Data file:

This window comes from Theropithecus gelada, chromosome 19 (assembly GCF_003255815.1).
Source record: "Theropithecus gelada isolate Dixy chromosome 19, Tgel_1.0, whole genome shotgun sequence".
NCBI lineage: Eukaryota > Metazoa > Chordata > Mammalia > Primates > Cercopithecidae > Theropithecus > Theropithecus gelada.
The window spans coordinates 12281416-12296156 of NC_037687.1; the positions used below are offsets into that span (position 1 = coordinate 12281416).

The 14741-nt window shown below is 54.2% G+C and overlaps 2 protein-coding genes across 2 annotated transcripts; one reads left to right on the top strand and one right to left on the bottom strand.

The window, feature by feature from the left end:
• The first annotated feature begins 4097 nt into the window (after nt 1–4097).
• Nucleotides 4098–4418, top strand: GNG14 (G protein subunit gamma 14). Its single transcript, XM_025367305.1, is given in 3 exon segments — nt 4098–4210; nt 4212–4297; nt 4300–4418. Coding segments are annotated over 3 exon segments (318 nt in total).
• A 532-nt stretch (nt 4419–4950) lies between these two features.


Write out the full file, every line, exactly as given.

This window comes from Theropithecus gelada, chromosome 19 (assembly GCF_003255815.1).
Source record: "Theropithecus gelada isolate Dixy chromosome 19, Tgel_1.0, whole genome shotgun sequence".
NCBI lineage: Eukaryota > Metazoa > Chordata > Mammalia > Primates > Cercopithecidae > Theropithecus > Theropithecus gelada.
The window spans coordinates 12281416-12296156 of NC_037687.1; the positions used below are offsets into that span (position 1 = coordinate 12281416).

The 14741-nt window shown below is 54.2% G+C and overlaps 2 protein-coding genes across 2 annotated transcripts; one reads left to right on the top strand and one right to left on the bottom strand.

The window, feature by feature from the left end:
• The first annotated feature begins 4097 nt into the window (after nt 1–4097).
• Nucleotides 4098–4418, top strand: GNG14 (G protein subunit gamma 14). Its single transcript, XM_025367305.1, is given in 3 exon segments — nt 4098–4210; nt 4212–4297; nt 4300–4418. Coding segments are annotated over 3 exon segments (318 nt in total).
• A 532-nt stretch (nt 4419–4950) lies between these two features.